During this investigation, information was being collected from publications about the effects of mechanical forces on endothelial function. The arterial bed, which consists of large-caliber muscular and elastic vessels, as well as arterioles and precapillary vessels, is constantly exposed to hemodynamic forces that vary immensely in magnitude, frequency and direction. These forces consist of pressures acting perpendicularly on the vascular wall, the cyclic effort and shear stress acting parallel to the vessel walls, forming a shear frictional force on the surface of the endothelium. When the saphenous vein is inserted in the arterial circulation, it starts to suffer the action of these physical phenomena. Added to these types of forces are the possible effects of traction on the functioning of the saphenous vein. But, the design of the current research focused on the hydrostatic pressure caused by infusion of Krebs saline solution during the harvesting and preparation of the saphenous vein. The studied segments were all from the initial portion of the saphenous vein close to the internal malleolus of the right leg. These veins were not handled much; there were no varicosities or macroscopic inflammatory reactions. They were not initially subjected to pressure nor exposed to any vasodilator agents. We believe that twenty veins from different patients are, even under the strictest criticism, a reasonable number to attenuate the extreme variability of vessels from patient to patient. There is a possible bias related to always using of the initial portion of the vein with the possibility of differences in the endothelium structure along the vein. The existence of a possible bias was abated in a recent publication from the Texas Heart Institute (Houston, TX, USA) that, using in vitro studies of saphenous veins submitted to the vasodilator action of acetylcholine (endothelium-dependent) and sodium nitroprussiate (endothelium-independent), did not identify functional differences between proximal and distal segments .
The main experimental finding of the current research was that, from pressures of 200 mmHg there is a tendency to reduce the CD34 expression, which becomes statistically significant at pressures of 300 mmHg but without impairment of either the contractility or relaxation as seen in "in vitro" studies using organ chambers.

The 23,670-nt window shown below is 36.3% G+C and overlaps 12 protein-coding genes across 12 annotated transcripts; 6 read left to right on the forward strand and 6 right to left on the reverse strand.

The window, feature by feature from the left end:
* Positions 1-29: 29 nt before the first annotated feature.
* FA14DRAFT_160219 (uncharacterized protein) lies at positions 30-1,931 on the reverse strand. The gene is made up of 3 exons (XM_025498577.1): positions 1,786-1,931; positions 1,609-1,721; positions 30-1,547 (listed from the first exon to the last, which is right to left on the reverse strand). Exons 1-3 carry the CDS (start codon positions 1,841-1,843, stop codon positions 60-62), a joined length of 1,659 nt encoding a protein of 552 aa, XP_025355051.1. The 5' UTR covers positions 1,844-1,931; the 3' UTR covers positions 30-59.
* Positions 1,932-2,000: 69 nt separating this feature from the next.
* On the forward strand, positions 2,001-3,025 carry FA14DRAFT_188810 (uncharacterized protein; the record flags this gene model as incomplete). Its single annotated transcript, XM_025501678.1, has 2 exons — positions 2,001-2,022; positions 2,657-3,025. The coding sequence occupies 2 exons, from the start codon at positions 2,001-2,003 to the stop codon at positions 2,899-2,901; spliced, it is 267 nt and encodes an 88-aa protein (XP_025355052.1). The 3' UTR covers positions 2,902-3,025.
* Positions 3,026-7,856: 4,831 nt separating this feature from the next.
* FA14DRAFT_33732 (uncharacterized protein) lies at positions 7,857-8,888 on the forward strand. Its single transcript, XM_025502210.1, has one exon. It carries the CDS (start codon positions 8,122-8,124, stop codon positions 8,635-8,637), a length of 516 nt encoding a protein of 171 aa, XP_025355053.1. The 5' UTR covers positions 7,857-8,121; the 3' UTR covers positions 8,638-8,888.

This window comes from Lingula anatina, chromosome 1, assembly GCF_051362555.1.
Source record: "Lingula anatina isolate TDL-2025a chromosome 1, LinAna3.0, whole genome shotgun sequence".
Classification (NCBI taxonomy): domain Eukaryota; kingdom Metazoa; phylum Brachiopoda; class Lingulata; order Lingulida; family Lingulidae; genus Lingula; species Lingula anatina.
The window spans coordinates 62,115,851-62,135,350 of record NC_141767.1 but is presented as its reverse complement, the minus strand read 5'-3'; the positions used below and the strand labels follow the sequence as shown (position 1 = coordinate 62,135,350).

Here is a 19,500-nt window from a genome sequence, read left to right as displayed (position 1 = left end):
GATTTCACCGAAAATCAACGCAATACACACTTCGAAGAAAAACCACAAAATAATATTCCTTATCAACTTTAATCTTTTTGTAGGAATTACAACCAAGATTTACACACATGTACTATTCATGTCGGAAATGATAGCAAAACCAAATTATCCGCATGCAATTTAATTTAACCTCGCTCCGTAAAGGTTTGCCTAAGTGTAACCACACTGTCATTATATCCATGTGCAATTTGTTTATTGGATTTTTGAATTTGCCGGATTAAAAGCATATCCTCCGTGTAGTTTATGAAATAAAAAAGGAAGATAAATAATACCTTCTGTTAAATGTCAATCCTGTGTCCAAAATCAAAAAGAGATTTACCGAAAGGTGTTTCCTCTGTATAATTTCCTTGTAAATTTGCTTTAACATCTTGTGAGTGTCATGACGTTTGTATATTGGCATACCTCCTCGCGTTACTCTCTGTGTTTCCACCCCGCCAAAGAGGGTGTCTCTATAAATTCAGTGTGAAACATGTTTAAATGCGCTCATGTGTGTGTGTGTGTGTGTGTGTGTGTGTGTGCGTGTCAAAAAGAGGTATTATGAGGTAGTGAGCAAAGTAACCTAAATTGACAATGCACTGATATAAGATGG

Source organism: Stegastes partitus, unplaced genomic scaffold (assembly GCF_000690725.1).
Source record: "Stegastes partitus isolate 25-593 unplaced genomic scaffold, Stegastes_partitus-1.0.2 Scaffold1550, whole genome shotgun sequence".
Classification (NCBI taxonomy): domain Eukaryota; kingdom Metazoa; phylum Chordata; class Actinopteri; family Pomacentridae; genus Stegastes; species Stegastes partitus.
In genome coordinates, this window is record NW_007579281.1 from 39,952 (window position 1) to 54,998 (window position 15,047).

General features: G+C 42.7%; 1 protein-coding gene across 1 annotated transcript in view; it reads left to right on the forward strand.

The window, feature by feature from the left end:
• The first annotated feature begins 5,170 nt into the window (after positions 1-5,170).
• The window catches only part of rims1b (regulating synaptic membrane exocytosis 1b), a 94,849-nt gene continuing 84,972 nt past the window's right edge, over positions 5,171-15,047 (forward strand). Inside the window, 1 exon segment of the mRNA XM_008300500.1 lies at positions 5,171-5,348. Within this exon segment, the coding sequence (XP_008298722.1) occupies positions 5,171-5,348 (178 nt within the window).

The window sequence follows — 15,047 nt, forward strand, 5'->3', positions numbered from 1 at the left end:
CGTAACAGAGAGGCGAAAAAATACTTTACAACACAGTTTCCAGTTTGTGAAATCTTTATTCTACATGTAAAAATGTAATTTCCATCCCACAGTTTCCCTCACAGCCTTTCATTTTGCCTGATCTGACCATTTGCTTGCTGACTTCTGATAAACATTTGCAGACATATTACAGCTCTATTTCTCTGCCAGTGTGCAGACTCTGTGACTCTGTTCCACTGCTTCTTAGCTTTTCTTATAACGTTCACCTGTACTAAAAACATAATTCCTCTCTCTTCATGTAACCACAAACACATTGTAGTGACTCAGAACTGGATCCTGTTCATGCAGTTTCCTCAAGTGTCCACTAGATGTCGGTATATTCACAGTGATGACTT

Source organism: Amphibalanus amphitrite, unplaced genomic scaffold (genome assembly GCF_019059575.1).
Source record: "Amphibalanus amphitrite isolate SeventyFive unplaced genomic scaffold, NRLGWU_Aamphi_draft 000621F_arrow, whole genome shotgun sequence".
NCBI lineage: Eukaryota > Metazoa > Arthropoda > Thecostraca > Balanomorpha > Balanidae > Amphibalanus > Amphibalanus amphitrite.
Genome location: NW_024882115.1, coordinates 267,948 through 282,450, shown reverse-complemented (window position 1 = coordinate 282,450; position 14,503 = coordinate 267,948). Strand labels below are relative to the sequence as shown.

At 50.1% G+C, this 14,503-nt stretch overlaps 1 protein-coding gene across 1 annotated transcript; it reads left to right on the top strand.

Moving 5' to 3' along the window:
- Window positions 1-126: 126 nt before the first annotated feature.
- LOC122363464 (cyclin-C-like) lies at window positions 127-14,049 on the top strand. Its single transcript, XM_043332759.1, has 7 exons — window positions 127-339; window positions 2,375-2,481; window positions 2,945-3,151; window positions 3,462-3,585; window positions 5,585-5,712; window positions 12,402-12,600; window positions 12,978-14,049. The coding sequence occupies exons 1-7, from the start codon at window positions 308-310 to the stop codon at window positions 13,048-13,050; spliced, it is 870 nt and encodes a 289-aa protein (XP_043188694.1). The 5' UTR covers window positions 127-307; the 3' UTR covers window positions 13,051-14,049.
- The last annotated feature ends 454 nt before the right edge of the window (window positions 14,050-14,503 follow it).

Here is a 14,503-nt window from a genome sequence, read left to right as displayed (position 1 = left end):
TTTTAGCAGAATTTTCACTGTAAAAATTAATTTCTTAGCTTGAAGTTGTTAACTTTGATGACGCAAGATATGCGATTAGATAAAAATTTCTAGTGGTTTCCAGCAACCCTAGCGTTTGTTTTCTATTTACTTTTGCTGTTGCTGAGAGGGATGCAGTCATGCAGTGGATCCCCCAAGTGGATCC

Several studies have demonstrated the reactivity of CD34 antibodies in capillaries of different tissues including tumors. Practically all CD34 antibodies that we know bind to the vascular endothelium, making this an excellent marker of endothelial function. However, not all in vivo endothelial cells are positive for CD34. Moreover, even in CD34-positive tissues, staining varies immensely. Endothelial cells of large veins and arteries are negative for CD34, as is the endothelial surface of the placenta and hepatic sinusoids .
The CD34 antibody has proven to be an excellent marker of the human saphenous vein endothelium. A clear reduction in the CD34 antibodies occurred with pressure demonstrating endothelial dysfunction. This trend initially becomes apparent at pressures of 200 mmHg with statistical significance seen at 300 mmHg. These findings show that pressures of up to 100 mmHg do not cause endothelial dysfunction and that distensions at high pressures are directly associated to endothelial dysfunction in human saphenous veins.
It is important to stress the well-known difficulties of in vitro studies on venous vascular reactivity. This difficulty has already been reported in experimental animal studies however, it is much greater when related to adult human veins. This complexity led us to study only veins without mechanical removal of the endothelium that, in most cases, practically abolishes the contractility of the vessel. Hence, we did not use acetylcholine in the study of endothelium-dependent relaxation with stimulation from membrane receptors. Numerous studies have been performed so, eventually, we decided to adopt ADP as the pharmacological agent to induce endothelium-dependent relaxation.
The only statistically significant differences are those that correspond to an increase in the contractility due to phenylephrine in veins submitted to 100 mmHg pressures and the reduction in contractility due to the actions of prostaglandin F2á and potassium chloride. Together, in particular when taking into account that there is no impairment in the endothelium-dependent (ADP and calcium ionophore) and -independent (NPS) relaxation, we chose to consider the significant changes in contractility as being temporary. Thus, we conclude that the in vitro pharmacological studies were not sufficiently sensitive to prove that pressures of up to 300 mmHg functionally impair human saphenous veins.
From the data obtained from the immunohistochemistry of CD34 alone, we concluded, without any doubt, that extensive distension of the saphenous vein results in impairment of the endothelial function. It is thus possible to conclude that endothelial dysfunction occurs, without evident impairment of the vascular reactivity in "in vitro" studies and that this degree of dysfunction is less evident with pressures of up to 100 or 120 mmHg. From this we can speculate that, although the experimental period was short, there is no impairment of carefully removed and pressurized saphenous veins; surgical management, in some way, causes a kind of "molecular scaring", that may impair, over different time periods, the patency of coronary venous grafts.
It is important to stress that the current study only took into account the effects of the hydrostatic pressure, without considering the other two forces recognized as participating in vascular reactivity. As cited in a review of literature previously published in this journal , each type of force that is exerted on the vascular wall is associated to an expression of different genes, which makes this subject even more complex, deserving the aforementioned title of a "never-ending story".
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FAPESP - The State of São Paulo Research Foundation - and FAEPA - The Teaching, Research and Assistence Foundation of the Hospital das Clínicas of the Medicine School in Ribeirão Preto, University of São Paulo